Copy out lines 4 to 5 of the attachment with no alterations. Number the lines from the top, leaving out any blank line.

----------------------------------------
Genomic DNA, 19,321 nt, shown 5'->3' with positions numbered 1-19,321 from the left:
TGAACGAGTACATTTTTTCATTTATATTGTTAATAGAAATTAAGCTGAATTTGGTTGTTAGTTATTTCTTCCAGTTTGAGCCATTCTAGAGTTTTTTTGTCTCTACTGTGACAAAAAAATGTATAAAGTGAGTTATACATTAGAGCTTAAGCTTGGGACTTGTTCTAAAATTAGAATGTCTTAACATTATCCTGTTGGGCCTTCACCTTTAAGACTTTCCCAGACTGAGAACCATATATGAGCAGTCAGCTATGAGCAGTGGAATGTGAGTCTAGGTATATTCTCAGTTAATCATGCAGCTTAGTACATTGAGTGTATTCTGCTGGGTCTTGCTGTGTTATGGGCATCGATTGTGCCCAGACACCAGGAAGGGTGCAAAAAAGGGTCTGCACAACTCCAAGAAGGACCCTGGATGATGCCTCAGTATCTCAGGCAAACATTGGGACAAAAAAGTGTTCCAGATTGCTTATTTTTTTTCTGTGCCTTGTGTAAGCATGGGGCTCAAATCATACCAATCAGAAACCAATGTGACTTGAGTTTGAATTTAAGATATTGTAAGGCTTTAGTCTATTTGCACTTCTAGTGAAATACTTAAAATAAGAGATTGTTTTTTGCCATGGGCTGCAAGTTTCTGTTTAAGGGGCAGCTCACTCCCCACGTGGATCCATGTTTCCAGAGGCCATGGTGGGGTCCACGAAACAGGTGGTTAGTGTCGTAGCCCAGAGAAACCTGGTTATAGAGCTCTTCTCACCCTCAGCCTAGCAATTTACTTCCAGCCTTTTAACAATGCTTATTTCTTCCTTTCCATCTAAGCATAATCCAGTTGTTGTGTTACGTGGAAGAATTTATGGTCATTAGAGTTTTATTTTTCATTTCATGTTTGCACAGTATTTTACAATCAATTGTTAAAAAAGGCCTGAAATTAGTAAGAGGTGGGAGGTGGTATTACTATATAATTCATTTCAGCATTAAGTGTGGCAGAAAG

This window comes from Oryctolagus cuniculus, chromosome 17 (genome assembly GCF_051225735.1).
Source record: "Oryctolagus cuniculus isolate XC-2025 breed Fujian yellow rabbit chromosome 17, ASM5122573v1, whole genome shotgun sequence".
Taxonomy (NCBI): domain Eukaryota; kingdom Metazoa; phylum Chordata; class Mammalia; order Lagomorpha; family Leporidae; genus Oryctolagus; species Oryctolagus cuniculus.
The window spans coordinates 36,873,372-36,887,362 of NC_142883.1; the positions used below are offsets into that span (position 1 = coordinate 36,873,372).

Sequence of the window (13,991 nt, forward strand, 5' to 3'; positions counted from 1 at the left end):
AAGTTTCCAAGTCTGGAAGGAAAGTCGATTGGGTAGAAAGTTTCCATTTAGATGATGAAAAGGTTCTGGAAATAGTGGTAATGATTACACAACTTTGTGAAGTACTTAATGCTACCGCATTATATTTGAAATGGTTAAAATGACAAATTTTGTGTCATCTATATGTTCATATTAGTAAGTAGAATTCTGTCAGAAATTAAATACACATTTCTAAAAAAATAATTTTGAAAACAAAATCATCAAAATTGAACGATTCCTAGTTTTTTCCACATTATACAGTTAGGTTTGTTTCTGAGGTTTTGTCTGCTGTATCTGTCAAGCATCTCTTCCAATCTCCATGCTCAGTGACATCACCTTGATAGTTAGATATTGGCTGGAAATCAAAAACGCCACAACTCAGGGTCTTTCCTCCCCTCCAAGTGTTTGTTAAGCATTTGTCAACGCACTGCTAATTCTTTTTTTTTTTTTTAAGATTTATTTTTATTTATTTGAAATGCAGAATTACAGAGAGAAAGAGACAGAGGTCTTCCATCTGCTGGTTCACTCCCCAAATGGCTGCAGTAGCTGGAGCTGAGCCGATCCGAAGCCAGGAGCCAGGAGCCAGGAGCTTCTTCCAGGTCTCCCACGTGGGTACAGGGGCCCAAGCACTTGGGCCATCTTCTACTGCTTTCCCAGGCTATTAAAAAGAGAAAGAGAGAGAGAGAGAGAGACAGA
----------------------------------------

Source record: "Oryctolagus cuniculus isolate XC-2025 breed Fujian yellow rabbit chromosome 17, ASM5122573v1, whole genome shotgun sequence".
Taxonomy (NCBI): domain Eukaryota; kingdom Metazoa; phylum Chordata; class Mammalia; order Lagomorpha; family Leporidae; genus Oryctolagus; species Oryctolagus cuniculus.